ADA, Mich. (Christian Examiner) – Intrusive God, Disruptive Gospel: Encountering the Divine in the Book of Acts by Matthew L. Skinner (Brazos Press, 2015) addresses the challenges and even the commotion caused by the Gospel message as delivered in the book of Acts.
Skinner, a New Testament professor at Luther Seminary in St. Paul, Minn., has provided a road map for navigating 26 important passages from a book that is often passed over in sermons and personal study due to the unique challenges it presents for today's Christians.
"Whether by sending people out to declare the good news about Jesus, preserving a shipload of desperate travelers during a violent storm, miraculously liberating persecuted missionaries from imprisonment, or creating communities where people gather together to worship, learn, and care for one another, the intrusive God who inhabits the pages of Acts repeatedly engenders 'no little disturbance' [Acts 19:23] in the lives of Jesus's followers and the wider population," Skinner writes in his book.
In his preface, Skinner said he anticipates his work "kindles for [readers] deeper reflections and ongoing conversations with other people about who God is and how we know God."
This awareness of community among believers is something that marks Skinner's work; while it is addressed to a reader, it is full of consciousness that believers belong to a body, the Church, and that understanding the presentation of the Gospel in Acts has an effect on a believer's perception of himself or herself within the context of other believers.
In an endorsement of Intrusive God, Disruptive Gospel, Walter Brueggemann of Columbia Theological Seminary wrote about the new study's importance in a Christian context. "Matthew Skinner probes the book of Acts in an impressively effective way," Brueggemann said. "His study shows the way in which the narrative text of Acts continues to be compelling for the church's self-understanding and mission."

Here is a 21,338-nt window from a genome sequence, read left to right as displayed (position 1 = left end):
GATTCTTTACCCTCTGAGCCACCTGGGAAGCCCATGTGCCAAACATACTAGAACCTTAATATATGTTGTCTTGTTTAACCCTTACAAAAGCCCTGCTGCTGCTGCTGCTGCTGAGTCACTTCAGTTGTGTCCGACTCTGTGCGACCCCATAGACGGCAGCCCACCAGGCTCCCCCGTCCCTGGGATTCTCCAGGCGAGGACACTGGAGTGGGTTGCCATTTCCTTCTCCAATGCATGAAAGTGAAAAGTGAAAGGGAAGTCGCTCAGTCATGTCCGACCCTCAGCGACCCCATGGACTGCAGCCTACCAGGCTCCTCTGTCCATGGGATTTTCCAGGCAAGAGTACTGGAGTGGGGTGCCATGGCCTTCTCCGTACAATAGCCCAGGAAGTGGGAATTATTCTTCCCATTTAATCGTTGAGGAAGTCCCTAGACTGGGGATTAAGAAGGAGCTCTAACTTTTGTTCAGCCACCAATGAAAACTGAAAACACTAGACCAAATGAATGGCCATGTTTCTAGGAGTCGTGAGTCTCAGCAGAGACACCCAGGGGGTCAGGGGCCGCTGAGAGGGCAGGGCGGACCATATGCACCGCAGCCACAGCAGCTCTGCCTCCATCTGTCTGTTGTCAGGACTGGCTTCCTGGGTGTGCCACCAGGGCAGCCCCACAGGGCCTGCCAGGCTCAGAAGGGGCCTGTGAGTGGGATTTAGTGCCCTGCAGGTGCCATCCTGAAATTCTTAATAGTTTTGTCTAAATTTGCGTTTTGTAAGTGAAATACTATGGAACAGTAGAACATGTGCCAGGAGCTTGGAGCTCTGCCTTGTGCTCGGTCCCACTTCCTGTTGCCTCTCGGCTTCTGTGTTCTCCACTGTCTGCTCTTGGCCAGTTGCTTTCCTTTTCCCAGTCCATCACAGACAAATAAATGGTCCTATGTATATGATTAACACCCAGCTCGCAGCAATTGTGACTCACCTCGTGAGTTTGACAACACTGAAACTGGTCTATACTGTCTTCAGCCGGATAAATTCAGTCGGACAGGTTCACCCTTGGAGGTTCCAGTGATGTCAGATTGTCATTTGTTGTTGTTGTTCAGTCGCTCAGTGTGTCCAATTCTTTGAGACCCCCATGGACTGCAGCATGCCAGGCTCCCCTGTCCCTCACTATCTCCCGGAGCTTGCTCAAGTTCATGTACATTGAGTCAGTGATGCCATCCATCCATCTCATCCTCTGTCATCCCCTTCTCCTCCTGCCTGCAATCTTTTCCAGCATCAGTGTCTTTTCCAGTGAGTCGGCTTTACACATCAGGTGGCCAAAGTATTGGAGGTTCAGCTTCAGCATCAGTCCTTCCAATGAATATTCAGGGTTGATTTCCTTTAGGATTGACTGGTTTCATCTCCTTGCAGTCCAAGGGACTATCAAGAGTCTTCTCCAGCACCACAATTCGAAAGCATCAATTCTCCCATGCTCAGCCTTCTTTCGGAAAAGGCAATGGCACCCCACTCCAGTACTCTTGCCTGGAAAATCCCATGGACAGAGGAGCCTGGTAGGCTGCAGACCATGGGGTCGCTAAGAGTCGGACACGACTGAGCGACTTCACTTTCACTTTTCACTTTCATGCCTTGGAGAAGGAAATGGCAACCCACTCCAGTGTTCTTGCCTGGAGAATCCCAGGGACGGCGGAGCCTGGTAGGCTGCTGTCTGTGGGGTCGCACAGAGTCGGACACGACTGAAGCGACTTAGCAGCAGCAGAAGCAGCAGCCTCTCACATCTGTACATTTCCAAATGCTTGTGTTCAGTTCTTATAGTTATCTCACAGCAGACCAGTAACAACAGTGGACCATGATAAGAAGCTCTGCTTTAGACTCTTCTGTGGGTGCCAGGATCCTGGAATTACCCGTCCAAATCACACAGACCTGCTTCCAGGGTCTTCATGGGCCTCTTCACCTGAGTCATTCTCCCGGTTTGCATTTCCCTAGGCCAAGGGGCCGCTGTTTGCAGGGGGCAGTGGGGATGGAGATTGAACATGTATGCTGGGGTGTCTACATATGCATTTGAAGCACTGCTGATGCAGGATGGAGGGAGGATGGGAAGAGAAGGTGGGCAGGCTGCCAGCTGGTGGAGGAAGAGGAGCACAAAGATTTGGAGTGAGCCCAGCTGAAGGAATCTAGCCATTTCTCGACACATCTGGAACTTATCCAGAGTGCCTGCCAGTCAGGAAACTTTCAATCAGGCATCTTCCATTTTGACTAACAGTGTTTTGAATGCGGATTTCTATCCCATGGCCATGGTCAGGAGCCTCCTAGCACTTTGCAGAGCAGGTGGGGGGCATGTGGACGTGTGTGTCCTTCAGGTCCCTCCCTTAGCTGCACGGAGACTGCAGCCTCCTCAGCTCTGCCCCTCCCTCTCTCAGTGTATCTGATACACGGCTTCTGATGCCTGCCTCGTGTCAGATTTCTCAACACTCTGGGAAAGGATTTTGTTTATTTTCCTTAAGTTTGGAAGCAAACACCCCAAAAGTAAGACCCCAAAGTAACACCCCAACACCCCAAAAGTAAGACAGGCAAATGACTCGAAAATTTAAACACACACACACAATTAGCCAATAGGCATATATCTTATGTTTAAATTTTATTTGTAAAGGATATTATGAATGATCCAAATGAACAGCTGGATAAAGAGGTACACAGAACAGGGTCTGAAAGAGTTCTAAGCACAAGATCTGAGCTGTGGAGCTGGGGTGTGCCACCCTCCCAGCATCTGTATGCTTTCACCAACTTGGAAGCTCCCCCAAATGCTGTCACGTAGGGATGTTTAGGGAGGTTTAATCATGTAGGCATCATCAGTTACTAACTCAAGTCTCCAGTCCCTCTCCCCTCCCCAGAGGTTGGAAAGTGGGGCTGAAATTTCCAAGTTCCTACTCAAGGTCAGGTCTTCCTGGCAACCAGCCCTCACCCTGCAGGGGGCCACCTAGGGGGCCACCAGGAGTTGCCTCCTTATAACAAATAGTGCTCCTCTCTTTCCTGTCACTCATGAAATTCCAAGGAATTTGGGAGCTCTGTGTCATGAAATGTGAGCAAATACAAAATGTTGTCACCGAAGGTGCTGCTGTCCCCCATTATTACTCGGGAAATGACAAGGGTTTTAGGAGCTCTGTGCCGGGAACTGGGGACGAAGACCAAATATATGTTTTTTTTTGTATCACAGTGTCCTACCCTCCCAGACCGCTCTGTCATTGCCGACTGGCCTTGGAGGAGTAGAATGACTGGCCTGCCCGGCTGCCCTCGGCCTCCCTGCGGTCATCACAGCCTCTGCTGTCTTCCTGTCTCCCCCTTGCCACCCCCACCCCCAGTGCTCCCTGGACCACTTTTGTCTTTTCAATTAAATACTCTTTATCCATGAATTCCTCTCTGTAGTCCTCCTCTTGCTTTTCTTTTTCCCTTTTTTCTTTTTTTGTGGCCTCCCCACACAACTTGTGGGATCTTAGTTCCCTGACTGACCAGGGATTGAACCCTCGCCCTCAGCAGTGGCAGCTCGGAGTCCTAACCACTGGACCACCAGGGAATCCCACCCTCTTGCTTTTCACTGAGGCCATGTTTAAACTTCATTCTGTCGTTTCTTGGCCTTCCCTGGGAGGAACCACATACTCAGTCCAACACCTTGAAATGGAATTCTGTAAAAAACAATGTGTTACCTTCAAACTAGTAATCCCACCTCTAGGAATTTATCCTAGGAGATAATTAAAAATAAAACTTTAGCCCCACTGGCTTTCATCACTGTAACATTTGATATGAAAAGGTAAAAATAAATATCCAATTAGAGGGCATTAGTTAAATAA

One of the challenges of Acts that Skinner immediately discusses is the miraculous signs of God's power as portrayed in healings and other ministries performed by the apostles.
Skinner echoes many Christians' doubts about a lack of miracles in their understanding of Christianity today.
"Maybe, then, our question shouldn't be, 'Has God changed since Acts was written?' but instead, 'Have our imaginations and expectations about God become too confined? Too one-dimensional? Too cautious?'" Skinner argues.
"Acts might prompt us to ask deeper questions about what is real, and about what God might make possible in our lives and our neighbors' lives," he writes.
Jaime Clark-Soles, associate professor of New Testament at Southern Methodist University, said about the book: "[W]hat is a twenty-first-century Christian to do with such an unusual collection of stories about the early years of our faith?" Acknowledging the difficulty that Acts can present to contemporary Christians, Clark-Soles expressed confidence in Skinner's experience with Acts scholarship.
"Chapter by chapter, Skinner teaches us, raises crucial questions—the raw, complex questions that we real readers have—and then offers bold conclusions born from his observations as both a scholar and a Christian," Clark-Soles said.
Of himself on his website, Skinner said, "I'm interested in what the Bible says and how people continue to interact with it today."
"Understanding the Bible involves knowing something about where it came from, the ways it tells its stories, and its ability to fuel people's imaginations about God and what God makes possible," he continued.
Two complementary forces Skinner identifies as inherent in Acts is the book's disclosure of who God is, how He acts, and how He grows His church, while at the same time conceding Acts does not seek to explain in detail the mystery of God's character and behavior.
Holding these two apparent contradictions in harmony while showing the reader practical theology revealed in Acts is one of Skinner's great achievements in Intrusive God, Disruptive Gospel.
The academic tone of the book would make it suitable for both classroom or church use, while the short, text-based chapters also make it fitting for personal or small group study.
Skinner's book was released in late September. An excerpt of the introduction and first chapter may be downloaded from the publisher here.